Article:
However, he neglected to draw Dobson's, and the viewers', attention to two contrary points, both weaknesses of the gross-debt-to-GDP number beloved of the European Commission. Just as there are some state assets which it ignores, there are liabilities which are left off the books. Unfunded pension schemes in the public sector have deficits which more than offset the uncounted assets to which the minister drew attention.
Just as important, the GDP number measures the output of the economy, but national income, the base for taxation and debt service, is substantially lower. The main source of the gap is the outflows through multinationals.
The minister is doubtless well aware of both points and that the Irish State's solvency is flattered by using the EU metric. Should there be another crisis and a bond market crash, Ireland's debt could quickly prove less sustainable than it appears to be in today's benign conditions.
In this connection, membership of the eurozone can be seen as more of a trap door than a safety net. Ireland does not have a currency: it was abolished in 1999. There is thus no domestic capability to create liquidity in a crisis for either the State or the banking system.
Reliance on the tender mercies of the European Central Bank for liquidity provision through the recent crisis should have taught a simple lesson: when small member countries get into trouble, whether or not it is their own fault, they can expect no favours.
In our case, it was largely our own fault but the actions of European 'partners' were less than helpful. No proper banking union has been established in the eurozone and the fragilities exposed after 2008 have been papered over, rather than decisively addressed.
Another leg of the international financial crisis is always possible.
The current phase of near-zero official interest rates in all major developed economies is a unique event in economic history, in the sense that nothing like it has happened in four or five centuries of capitalism.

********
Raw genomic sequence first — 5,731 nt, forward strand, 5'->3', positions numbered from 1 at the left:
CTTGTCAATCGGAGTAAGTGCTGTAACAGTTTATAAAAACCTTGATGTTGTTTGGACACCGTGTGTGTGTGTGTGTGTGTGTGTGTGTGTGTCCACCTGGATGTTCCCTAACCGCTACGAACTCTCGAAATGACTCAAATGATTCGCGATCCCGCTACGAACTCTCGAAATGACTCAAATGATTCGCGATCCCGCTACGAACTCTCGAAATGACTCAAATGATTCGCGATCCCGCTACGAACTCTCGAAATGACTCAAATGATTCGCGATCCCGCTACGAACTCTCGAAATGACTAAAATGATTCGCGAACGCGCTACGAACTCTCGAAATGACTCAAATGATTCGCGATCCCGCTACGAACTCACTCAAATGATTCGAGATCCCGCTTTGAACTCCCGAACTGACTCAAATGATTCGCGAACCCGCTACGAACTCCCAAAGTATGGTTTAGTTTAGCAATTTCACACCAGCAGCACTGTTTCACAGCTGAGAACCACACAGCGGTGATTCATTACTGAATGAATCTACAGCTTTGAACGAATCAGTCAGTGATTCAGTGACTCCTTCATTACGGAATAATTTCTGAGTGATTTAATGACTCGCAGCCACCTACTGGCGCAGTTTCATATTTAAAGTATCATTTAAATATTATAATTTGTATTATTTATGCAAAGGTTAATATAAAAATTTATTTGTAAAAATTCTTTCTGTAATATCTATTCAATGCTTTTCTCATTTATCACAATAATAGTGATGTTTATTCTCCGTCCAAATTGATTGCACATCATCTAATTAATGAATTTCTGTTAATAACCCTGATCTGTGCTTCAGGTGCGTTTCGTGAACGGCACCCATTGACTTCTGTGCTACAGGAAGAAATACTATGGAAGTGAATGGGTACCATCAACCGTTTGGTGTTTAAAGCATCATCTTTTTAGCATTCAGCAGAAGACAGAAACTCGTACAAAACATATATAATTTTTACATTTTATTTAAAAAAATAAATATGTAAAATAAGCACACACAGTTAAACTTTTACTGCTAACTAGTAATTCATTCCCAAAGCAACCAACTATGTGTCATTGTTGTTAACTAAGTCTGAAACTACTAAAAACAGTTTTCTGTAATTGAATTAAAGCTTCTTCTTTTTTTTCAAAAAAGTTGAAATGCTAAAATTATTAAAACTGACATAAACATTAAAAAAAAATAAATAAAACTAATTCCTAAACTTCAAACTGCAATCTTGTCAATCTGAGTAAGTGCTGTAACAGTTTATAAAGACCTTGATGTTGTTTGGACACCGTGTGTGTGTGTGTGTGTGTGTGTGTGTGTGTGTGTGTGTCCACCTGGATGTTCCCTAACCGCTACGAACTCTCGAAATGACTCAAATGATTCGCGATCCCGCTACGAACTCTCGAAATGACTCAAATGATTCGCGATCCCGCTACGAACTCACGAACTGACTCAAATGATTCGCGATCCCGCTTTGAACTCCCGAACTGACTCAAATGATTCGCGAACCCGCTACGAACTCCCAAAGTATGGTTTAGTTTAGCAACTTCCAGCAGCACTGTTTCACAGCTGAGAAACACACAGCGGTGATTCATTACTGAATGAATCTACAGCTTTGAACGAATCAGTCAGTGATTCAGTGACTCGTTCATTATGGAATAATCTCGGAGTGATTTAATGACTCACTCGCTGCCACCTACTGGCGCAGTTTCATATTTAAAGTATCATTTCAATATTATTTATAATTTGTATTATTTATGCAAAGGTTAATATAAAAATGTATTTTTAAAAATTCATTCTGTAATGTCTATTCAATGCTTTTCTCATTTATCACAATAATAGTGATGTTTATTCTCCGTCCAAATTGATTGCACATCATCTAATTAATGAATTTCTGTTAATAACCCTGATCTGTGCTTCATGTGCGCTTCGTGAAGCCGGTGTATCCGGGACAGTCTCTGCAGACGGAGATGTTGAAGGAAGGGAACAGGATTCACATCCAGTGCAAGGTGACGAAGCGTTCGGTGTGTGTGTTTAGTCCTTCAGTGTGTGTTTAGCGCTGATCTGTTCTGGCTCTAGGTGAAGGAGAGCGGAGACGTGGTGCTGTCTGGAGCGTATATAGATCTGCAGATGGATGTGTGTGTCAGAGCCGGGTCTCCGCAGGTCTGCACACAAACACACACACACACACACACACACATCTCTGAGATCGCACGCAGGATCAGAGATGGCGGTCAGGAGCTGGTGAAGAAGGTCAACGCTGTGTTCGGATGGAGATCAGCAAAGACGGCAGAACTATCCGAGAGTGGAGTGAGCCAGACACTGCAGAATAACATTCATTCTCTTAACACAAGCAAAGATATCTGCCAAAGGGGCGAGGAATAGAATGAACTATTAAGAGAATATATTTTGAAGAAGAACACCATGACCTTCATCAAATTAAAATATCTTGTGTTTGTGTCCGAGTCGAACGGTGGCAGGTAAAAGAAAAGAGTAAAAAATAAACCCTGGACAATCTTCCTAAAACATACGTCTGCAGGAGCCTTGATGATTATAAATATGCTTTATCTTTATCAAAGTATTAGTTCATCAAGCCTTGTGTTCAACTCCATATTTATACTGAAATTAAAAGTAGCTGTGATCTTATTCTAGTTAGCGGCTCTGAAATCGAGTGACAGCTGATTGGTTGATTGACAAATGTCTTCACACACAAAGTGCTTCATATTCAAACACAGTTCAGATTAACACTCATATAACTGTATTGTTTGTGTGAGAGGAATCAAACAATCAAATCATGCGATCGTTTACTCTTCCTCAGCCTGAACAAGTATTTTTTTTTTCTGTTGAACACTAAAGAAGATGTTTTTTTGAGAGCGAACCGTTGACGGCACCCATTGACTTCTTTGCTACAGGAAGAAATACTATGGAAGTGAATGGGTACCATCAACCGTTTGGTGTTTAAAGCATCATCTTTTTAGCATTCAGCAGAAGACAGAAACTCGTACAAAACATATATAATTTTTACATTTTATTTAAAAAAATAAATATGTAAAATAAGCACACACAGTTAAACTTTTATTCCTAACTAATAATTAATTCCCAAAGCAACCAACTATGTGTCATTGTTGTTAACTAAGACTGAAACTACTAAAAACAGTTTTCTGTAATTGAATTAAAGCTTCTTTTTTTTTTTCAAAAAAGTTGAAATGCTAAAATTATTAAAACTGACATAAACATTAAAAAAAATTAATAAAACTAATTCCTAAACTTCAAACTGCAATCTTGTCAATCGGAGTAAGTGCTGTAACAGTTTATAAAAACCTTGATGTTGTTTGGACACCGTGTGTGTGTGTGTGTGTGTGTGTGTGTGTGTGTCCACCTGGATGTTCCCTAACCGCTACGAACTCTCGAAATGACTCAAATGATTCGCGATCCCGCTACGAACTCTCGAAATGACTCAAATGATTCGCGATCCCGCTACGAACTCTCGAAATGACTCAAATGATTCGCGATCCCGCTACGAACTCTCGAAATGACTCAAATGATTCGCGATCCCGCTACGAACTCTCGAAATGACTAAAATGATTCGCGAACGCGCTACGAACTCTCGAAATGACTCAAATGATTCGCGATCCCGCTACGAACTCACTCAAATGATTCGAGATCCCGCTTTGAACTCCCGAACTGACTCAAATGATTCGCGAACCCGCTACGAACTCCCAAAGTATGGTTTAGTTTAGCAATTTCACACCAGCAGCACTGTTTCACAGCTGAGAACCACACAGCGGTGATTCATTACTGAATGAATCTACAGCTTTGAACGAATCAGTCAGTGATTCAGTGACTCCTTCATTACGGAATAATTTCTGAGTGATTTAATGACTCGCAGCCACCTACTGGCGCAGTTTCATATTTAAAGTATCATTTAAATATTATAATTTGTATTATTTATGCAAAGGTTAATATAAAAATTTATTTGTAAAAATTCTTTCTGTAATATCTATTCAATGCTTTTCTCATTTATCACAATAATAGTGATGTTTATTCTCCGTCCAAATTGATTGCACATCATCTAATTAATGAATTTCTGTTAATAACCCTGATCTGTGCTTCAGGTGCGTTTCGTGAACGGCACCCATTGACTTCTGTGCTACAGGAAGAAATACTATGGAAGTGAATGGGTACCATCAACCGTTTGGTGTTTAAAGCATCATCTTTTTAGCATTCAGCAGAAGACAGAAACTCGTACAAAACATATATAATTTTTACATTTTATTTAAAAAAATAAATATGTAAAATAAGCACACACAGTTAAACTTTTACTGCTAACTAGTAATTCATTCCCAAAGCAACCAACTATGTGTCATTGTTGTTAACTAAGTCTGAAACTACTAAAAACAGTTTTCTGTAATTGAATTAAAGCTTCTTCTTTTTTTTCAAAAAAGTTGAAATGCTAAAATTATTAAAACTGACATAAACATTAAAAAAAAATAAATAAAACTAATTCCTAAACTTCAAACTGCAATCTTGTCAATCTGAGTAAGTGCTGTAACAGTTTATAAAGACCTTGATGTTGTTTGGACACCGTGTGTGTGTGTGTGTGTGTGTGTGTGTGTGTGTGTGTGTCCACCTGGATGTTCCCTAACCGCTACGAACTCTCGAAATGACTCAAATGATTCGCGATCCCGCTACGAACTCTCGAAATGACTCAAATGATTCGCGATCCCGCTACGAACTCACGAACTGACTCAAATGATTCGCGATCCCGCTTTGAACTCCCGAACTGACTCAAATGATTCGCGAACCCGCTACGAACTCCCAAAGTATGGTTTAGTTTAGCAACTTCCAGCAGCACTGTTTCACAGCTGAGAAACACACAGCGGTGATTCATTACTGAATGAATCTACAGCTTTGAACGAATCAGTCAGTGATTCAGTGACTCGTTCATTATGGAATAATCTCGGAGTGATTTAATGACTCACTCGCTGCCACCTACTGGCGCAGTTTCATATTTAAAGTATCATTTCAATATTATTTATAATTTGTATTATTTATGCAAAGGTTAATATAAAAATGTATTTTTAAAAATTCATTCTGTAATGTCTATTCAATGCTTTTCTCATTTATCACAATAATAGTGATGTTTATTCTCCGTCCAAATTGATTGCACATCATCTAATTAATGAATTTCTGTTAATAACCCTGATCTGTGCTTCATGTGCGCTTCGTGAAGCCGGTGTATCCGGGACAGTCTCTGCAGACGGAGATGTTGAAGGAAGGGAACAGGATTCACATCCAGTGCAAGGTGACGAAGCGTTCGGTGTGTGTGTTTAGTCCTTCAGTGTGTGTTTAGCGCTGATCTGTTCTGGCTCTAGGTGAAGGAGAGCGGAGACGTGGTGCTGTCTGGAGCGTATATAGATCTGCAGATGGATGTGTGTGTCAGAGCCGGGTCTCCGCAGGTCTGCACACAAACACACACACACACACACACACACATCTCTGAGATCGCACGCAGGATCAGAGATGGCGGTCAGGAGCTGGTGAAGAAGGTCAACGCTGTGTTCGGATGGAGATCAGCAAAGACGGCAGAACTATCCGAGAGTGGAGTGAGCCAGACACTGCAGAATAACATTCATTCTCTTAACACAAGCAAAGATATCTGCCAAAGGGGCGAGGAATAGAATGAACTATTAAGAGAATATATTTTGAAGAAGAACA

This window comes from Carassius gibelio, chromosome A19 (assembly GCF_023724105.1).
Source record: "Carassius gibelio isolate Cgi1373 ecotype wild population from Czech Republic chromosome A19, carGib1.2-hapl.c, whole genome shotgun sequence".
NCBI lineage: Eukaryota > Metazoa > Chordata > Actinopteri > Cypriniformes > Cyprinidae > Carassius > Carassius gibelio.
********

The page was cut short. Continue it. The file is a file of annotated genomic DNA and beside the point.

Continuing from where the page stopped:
The few economists who claim to know that the crisis has definitively passed are bluffing. In Ireland, even if the threat of a renewed international crisis could be discounted, the economy has enjoyed a couple of years of very good luck.
The favourable movements in oil, the euro exchange rate and in government borrowing costs could all reverse. They certainly will not be repeated and they have been responsible for a fair slice of the 5pc growth rates we have been experiencing.
There is a combination of vulnerabilities here. The economy is small and volatile, exposed to external shocks and domestic policy mistakes. Lacking an independent currency, the country is deprived of economic policy instruments to handle another crisis, and is loaded with debt, all in a foreign currency, in both the state and private sectors. There is no painless route out of the eurozone as Greece has discovered, so the State is stuck, at least for now, with using a foreign currency.
The only unconditional source of liquidity in an emergency is then the State's capacity to borrow, which is unproven at these debt levels in a normal market.
Unless there is complete certainty that no renewed crisis is possible, it makes sense to use the buoyant years to stop the borrowing and rebuild the solvency of the State. Sovereignty, when you do not have a currency, means getting the external debt down, keeping the banks solvent and the cultivation of a long memory. The alternative is reliance on the kindness and understanding of the ECB.